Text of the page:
plā′wėrk′ings, n. Portions of play matters consideration; draft formations.

Archive for October, 2012

Protected: Children’s play is not about you

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Protected: A school, modified play, and the danger of leaves

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Protected: This playworker’s work (or, for better SEO spreading of the word, what is playwork?)

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On teaching, learning, wisdom

One of the things I would do if I were going to teach a child, I would as quickly as possible get out of any model that I was going to teach this child. That is, by hanging out with this child and saying, ‘OK, now what?’ You see?

Baba Ram Dass (1970), from Doing Your Own Being.
I come back to Baba Ram Dass in my reading. I’ve been thinking this week on teaching and learning, and from several perspectives: there is my own journey of learning (and here I’m not talking about academic learning); there is my role as a teacher, of sorts, of adults; I think of my adult learners; I think of children at play and what they receive from this play.

There is a tension of adult and child in the dynamic of play-based relationships. There is a tension of humility and assertion in the dynamic of adult/adult ‘teacher’ and ‘learner’ relationships. I’ve often felt these tensions and have a need to explore, to think as I write.

In his lecture at the Menninger Foundation in Topeka, Kansas, in May 1970, Baba Ram Dass (formerly the psychologist Dr. Richard Alpert) discusses teaching and learning. He adds, regarding his thinking on if he were to teach a child:

‘I am now under the model that the child already knows everything, and my job on myself is to thin the veils that keep me from knowing it all, and to not contribute to increasing the veils that keep him from knowing it all, right?’

This ‘work on the self’, it seems, is critical. It feeds into all aspects of the perspectives and tensions I list above: my own journey of learning (or wisdom); my skills as a teacher (both academic and as an open being); the journey of my adult learners, and my interactions with them; children at play, and my interactions with them too.

Ram Dass discusses how, in an ideal world, he’d like there to be a programme for ‘teachers to work on themselves.’ He says:

‘I think I would be inclined to surround children with as high a consciousness as I could find . . . I would put [these ‘teachers’] in an environment with these kids where whatever the vehicle [the moment of learning possibility] was, the teacher saw that as merely a vehicle for us to become conscious together . . . I’ll play for the long shot that they [the children] will open to the universe, which is within them.’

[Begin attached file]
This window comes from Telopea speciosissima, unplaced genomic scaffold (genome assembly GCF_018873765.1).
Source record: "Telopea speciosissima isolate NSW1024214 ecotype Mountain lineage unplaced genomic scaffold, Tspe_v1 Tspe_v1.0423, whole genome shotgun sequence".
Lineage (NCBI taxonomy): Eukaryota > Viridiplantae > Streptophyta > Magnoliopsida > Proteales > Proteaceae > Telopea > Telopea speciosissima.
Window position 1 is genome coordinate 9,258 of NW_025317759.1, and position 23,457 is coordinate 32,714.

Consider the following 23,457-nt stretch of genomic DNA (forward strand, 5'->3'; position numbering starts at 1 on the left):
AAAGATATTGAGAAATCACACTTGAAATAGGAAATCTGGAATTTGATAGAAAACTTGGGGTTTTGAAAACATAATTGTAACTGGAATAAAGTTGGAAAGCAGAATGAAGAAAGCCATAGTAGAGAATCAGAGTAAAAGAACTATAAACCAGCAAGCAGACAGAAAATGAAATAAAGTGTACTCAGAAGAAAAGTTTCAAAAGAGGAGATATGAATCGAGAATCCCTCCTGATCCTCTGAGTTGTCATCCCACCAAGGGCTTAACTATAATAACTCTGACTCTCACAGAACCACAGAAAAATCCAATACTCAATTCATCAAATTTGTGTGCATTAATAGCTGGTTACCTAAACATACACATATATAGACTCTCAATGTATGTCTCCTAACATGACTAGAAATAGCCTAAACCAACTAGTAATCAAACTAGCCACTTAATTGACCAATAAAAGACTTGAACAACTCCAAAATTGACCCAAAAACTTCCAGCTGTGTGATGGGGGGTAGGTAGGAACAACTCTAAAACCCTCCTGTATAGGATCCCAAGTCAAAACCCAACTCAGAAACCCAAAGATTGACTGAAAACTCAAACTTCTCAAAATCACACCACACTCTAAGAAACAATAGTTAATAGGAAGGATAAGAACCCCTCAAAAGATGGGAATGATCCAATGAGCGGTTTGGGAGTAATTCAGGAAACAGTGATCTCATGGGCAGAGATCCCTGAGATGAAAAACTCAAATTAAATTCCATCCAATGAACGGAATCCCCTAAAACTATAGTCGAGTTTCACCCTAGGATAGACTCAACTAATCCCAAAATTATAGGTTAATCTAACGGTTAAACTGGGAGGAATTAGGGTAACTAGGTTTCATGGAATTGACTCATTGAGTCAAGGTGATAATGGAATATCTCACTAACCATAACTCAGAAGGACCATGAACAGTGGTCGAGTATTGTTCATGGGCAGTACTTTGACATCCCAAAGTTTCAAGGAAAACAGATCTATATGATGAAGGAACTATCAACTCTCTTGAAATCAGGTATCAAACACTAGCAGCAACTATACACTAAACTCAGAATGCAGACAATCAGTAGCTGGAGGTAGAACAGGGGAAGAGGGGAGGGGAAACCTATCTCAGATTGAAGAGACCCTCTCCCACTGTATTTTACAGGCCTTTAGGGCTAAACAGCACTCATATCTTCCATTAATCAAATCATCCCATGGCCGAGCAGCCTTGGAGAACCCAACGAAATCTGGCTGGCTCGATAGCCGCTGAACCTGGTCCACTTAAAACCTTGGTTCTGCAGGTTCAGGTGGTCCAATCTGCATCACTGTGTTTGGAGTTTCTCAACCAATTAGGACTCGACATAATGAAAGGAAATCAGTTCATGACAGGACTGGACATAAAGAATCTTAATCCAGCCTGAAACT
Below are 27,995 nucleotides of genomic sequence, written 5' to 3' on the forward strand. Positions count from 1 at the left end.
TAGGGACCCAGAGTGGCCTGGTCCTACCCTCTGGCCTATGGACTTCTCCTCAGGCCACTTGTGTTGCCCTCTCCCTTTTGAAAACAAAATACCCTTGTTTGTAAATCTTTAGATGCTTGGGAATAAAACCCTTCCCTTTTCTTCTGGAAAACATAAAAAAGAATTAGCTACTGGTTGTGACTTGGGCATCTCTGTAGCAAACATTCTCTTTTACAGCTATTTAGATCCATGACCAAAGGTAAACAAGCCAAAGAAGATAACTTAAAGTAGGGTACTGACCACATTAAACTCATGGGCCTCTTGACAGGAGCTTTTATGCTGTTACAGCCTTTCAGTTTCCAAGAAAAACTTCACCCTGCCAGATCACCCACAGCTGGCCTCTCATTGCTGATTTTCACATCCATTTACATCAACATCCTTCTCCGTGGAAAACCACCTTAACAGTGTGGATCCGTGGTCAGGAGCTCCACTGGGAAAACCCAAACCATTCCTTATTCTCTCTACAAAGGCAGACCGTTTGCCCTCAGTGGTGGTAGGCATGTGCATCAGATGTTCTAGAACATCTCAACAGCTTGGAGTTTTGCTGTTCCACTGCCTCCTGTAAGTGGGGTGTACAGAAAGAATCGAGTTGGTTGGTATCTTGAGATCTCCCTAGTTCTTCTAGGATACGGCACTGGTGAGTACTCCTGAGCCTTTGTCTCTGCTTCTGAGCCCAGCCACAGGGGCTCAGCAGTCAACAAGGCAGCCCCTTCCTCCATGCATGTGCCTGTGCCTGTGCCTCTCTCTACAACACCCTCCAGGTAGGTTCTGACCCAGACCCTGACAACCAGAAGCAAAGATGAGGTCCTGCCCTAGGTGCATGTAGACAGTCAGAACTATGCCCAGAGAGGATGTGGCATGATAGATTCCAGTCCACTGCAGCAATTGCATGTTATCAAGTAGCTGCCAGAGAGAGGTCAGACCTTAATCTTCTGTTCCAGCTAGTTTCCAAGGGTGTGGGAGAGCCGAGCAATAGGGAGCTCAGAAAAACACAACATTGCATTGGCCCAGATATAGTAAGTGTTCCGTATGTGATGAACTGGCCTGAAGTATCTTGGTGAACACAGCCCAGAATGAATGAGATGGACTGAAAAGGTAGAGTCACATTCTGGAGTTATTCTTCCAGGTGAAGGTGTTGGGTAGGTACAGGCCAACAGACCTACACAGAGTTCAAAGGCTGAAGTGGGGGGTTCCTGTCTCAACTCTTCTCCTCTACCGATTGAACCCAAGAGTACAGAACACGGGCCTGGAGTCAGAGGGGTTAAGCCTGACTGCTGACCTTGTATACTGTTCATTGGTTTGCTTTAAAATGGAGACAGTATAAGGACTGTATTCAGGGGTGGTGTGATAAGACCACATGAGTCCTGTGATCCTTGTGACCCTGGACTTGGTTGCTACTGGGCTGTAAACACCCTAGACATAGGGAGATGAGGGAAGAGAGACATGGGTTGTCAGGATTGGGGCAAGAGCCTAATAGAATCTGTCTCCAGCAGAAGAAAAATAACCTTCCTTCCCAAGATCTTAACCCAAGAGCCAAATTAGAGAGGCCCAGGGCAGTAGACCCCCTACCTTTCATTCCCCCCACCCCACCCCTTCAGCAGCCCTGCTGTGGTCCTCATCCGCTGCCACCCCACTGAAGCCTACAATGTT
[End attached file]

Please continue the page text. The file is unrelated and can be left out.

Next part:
When I’m with children, I’m not teaching them as such: playwork isn’t about this. I have heard the argument, however, that there is a necessary dynamic of ‘informal teaching/learning’. Perhaps this is true. Perhaps the flow of what the adult knows can’t help but be passed on to the child. However, I’m not necessarily the ‘highest consciousness’ at any given time. I have learnt a great deal from children, and I’m not talking about ‘knowledge’ the way the education system sees it. Ram Dass also concludes:

‘Sometimes [the highest being is] the teacher and sometimes it isn’t. Sometimes it’s a kid.’

We shouldn’t read ‘highest being’ as something or someone aloof. We should read it in terms of ‘being wise’. Wisdom is not the same as knowledge.

Recently, I read a beautiful comment on another blog post. Laura Grace Weldon writes, in her blog, about the concept of educating too early, which is itself an inspiring read. However, one of the comments to that post also caught my attention:

‘What these high-minded early education experts don’t recognise (or don’t care about since all they want is to feed the education system) is that our civilisation is best served by people who have learned how to love, how to direct themselves, how to enjoy their own company in quiet, how to discover and create and imagine, how to be within the real world not some fake environment where sitting still is more important than anything their bodies and beautiful brains inspire them to do.’